As for new capacity, it's estimated that planned pipeline projects would bring an additional 8.7 Bcf/d into the region between 1998-2001, Hakes noted. This would be an increase of "roughly 30%," and would be sufficient to handle expected demand until 2012. Another spurt of construction activity is likely to occur between 2010-2012, he said, increasing capacity by another 4.7 Bcf/d, up 46% over 1997 levels.

Absent an at-risk approach, IPAA's Strathman warned FERC against jumping the gun in approving too much new pipeline capacity to the Northeast. "Producers caution against the overly optimistic and simplistic analysis which concludes there's an immediate need to expand pipeline capacity to reach growth markets rather than more prudently waiting on consumption-driven increases in demand," he said.

Timing Important

Because there are so many unknown variables, even some pipelines urged the Commission to take a go-slow approach. FERC "should consider the expansion and rationalization of existing pipeline systems - in a period of extensive capacity turnback potential - to fuel this growth in the near term until the extent, timing, location and characteristics of this market can be fully ascertained," noted Craig Frew, president of Iroquois Pipeline Operating Co. But Iroquois, which already delivers Canadian gas to the Northeast and could not be expected to welcome competition, was in the minority among pipelines. Most agree there will be a "legitimate demand" for more natural gas and more pipe capacity additions in the Northeast, according to the Interstate Natural Gas Association of America.

"Yes...new capacity will be needed" into the Northeast eventually, Strathman acknowledged, but the real "question [is] when is it going to be needed." The EIA projects the greatest demand for additional capacity would be in the early part of the next decade. As for seasonal patterns, the agency indicated that the biggest need for pipeline capacity by electric generators would come in the summer, which historically is a time when demand for capacity by other uses is at its lowest. Strathman and others believe the seasonal nature of generators' capacity needs minimizes the urgency of new pipeline projects.

The source of the gas to supply Northeast demand is another critical factor that the Commission must consider, Strathman said. "The Maritimes [and Northeast] pipeline.....has opened up a whole producing [source in] the Sable Island area...It could conceivably be a major supply source for New England. When that happens, the capacity in the pipes that currently serve that market will become greater simply because they don't have to push the gas as far up into the marketplace. So the pipeline companies have to address what impact that has on their systems."

He also believes FERC should review historical basis differentials before approving projects. For example, the basis between the Chicago and New York markets - for which a number of pipeline projects have already been proposed - has varied from 10 cents to 20 cents in recent times. "That's not enough money to justify building a new pipe," Strathman concluded.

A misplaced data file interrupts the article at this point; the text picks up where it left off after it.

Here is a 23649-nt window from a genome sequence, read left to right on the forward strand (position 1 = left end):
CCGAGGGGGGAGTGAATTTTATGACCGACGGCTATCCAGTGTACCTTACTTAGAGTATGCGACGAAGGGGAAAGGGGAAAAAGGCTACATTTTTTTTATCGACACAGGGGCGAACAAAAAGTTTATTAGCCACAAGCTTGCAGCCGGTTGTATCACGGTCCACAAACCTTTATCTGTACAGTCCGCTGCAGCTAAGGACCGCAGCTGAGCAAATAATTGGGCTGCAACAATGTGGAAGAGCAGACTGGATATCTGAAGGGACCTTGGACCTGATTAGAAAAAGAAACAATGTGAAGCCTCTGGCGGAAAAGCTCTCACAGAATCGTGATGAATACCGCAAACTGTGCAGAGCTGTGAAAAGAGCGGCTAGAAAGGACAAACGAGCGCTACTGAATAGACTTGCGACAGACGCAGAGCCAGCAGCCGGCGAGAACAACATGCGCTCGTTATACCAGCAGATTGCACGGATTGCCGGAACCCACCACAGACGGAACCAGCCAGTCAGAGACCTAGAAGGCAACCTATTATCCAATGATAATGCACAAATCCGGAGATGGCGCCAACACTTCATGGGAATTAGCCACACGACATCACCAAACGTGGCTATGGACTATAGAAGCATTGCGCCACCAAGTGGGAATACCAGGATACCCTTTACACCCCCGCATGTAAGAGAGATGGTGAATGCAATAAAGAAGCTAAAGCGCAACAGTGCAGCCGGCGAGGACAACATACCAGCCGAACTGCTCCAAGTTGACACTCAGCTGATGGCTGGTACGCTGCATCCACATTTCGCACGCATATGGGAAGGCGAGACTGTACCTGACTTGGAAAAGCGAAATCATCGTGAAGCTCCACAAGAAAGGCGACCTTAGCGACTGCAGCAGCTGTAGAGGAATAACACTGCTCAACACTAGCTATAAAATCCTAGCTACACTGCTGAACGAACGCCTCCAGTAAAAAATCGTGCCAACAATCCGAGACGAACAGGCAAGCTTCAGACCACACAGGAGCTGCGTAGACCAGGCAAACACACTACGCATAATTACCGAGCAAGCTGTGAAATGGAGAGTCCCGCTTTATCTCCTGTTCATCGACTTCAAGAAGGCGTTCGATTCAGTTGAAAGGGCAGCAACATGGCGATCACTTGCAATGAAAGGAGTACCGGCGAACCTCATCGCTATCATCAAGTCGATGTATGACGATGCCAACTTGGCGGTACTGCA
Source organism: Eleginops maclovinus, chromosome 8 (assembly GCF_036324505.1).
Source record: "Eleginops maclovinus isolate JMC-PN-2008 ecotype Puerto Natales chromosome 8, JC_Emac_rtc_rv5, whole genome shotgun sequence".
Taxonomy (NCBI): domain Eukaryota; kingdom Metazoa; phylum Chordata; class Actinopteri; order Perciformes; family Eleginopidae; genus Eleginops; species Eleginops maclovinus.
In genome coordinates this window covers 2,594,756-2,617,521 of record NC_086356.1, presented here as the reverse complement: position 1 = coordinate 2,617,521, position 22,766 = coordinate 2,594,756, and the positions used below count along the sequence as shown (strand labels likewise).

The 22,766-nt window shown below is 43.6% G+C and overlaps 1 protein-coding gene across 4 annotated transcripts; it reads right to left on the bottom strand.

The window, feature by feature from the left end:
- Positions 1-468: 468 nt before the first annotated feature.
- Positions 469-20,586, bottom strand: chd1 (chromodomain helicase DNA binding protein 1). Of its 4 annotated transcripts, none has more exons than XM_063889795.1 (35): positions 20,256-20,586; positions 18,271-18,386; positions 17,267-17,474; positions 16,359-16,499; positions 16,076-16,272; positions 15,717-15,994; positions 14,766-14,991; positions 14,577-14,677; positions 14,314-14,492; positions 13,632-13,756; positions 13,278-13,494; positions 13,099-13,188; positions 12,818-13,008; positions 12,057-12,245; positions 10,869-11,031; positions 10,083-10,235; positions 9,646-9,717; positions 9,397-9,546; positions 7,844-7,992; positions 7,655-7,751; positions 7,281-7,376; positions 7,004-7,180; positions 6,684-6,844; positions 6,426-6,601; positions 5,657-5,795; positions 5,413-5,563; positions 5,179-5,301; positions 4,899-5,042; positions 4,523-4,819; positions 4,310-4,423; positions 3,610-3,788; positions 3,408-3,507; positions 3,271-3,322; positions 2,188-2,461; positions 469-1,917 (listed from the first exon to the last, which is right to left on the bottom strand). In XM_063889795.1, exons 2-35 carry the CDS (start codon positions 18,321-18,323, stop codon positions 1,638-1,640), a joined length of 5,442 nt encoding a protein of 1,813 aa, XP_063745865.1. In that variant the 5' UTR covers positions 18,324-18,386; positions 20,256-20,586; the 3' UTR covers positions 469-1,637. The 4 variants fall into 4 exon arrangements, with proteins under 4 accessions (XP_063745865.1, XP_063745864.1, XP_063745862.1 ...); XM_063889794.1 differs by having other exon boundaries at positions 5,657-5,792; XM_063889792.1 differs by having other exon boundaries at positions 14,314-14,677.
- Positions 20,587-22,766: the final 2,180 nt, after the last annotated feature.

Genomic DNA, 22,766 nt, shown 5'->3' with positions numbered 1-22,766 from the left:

But Iroquois' Frew believes the current situation with the basis differentials is "anomalous," and will not last long. The differentials are distorted due to the "significant amounts" of firm capacity still being held by LDCs, he noted. Once the states have completed their unbundling programs "the true value of pipeline capacity will be established."

Examine Current Use

The Commission also should consider turned-back capacity when deciding the fate of projects, said Andrew J. Van Horn Ph.D., who spoke on behalf of CNG Transmission, a sharp critic of several proposed projects that could lessen its grip on key Northeast markets. The EIA estimates that 12.8 trillion Btu/d of firm contracts for capacity into the Northeast will expire between 1999-2003 - the period during which most of the new pipeline construction is planned. Of that amount, it projects that 2.71 trillion Btu/d is likely to be turned back to pipelines.

Chris Fleming of Sithe Northeast, the largest independent power producer in the nation, suggested that FERC should encourage pipes to make better and more efficient use of their existing capacity before doling out certificates for new projects. He also believes gas pipelines should be required to assume more risk, but for a different reason. As it stands now, he noted there's a "growing disconnect" between pipeline companies, which are guaranteed a certain return, and power generators that face the full risk of their decisions. It's because of this disconnect that merchant generators are reluctant to enter into long-term commitments for pipeline capacity, he told FERC.

Fleming further criticized FERC's policy requiring pipeline companies to demonstrate market demand for new projects. That policy has had the "unintended consequence of frustrating expansion of electric generation."

While the focus of the conference was on gas demand and capacity projections, NGSA's Sharples voiced concerns about whether producers would be able to meet the 30 Tcf market that has been projected for the U.S. by 2010-2015. "It's nice to have a goal out there for the industry, but I don't think that we should establish public policy based on the assumption that we're going to achieve 30 Tcf." Restrictions against drilling on public lands and the lack of capital support for producers may make 30 Tcf an impossibility, he said.

Susan Parker